The study of subjective well-being and the evidence for what causes it has become an important and powerful tool in shaping our society. Research from Paul Dolan (London School of Economics) Georgios Kavetsos (Queen Mary College, University of London) and Matthew D. Adler (Duke University, USA) investigate the understanding of its importance to us in the first place. The authors conducted a large scale study of nearly 6,000 individuals in the UK and US to find out the importance of happiness (or the more general term, subjective wellbeing, which is more often used by academics and policy makers) compared to other goals that motivate people, such as being rich, healthy, successful and educated.
The study asked respondents to answer a number of questions that in each case asked them to choose between two alternative lives, such as described below:
- Life A: You feel satisfied with your life. You do not have enough money to get by.
- Life B: You do not feel satisfied with your life. You do not have enough money to get by.
Across both the UK and the US, individuals did generally prefer high levels of subjective well-being. The exception was with health, where many people chose to be healthy over being happy. The research also showed that people were more concerned with their day-to-day happiness rather than their overall life satisfaction or worthwhileness (evaluative happiness). So day-to-day happiness needs to be better measured and accounted for in policy making. One of the most interesting differences between groups of respondents is that richer people generally prefer money over happiness. We can speculate that once you get rich and it does not make you as happy as you hoped, you find it easier to pretend that happiness doesn’t matter rather than to question the goal of getting rich in the first place.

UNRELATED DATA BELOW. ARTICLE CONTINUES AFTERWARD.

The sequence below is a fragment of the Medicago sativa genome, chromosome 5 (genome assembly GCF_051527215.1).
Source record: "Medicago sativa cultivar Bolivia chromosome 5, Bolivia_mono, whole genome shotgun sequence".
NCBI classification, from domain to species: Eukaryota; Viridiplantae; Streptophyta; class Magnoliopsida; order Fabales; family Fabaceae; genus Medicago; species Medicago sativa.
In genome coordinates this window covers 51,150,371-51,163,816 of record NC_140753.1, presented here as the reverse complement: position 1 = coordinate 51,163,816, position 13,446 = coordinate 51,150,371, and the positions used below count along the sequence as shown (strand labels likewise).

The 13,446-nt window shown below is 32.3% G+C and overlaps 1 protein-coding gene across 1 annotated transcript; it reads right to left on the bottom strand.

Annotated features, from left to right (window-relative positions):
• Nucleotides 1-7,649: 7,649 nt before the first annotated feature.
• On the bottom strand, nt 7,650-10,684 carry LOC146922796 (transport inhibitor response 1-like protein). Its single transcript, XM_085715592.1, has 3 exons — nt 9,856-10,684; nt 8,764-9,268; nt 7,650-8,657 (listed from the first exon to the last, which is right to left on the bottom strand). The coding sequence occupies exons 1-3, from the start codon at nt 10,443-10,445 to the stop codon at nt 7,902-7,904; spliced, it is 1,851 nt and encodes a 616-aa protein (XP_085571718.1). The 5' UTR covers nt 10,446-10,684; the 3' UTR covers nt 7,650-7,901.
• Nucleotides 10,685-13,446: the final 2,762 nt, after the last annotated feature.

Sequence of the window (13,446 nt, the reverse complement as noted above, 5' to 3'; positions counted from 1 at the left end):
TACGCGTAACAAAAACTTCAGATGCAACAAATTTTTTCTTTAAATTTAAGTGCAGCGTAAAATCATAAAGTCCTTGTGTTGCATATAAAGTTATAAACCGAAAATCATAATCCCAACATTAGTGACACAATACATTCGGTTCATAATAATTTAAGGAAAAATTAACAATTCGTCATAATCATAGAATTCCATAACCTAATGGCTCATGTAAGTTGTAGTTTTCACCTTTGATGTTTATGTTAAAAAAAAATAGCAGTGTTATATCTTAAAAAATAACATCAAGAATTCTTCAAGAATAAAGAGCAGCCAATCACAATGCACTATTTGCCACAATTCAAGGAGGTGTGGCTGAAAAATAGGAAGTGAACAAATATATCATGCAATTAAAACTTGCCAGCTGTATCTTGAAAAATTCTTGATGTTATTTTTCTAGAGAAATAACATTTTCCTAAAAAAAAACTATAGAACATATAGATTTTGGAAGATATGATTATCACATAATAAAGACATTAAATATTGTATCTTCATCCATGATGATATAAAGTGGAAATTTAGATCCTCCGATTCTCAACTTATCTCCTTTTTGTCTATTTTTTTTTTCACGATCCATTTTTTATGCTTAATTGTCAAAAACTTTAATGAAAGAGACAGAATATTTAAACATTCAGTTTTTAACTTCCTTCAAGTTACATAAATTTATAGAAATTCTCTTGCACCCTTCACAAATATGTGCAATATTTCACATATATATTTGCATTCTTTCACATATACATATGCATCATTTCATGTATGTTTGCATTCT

We know a lot about the determinants of happiness but much less about whether happiness should determine policy. From this study, it would seem that happiness matters a lot more to people than being rich, successful or educated – but that health matters just about as much as happiness.
Adler, Matthew D. and Dolan, Paul and Kavetsos, Georgios (2017) Would you choose to be happy? Tradeoffs between happiness and the other dimensions of life in a large population survey Journal of Economic Behavior & Organization. ISSN 0167-2681 (In Press).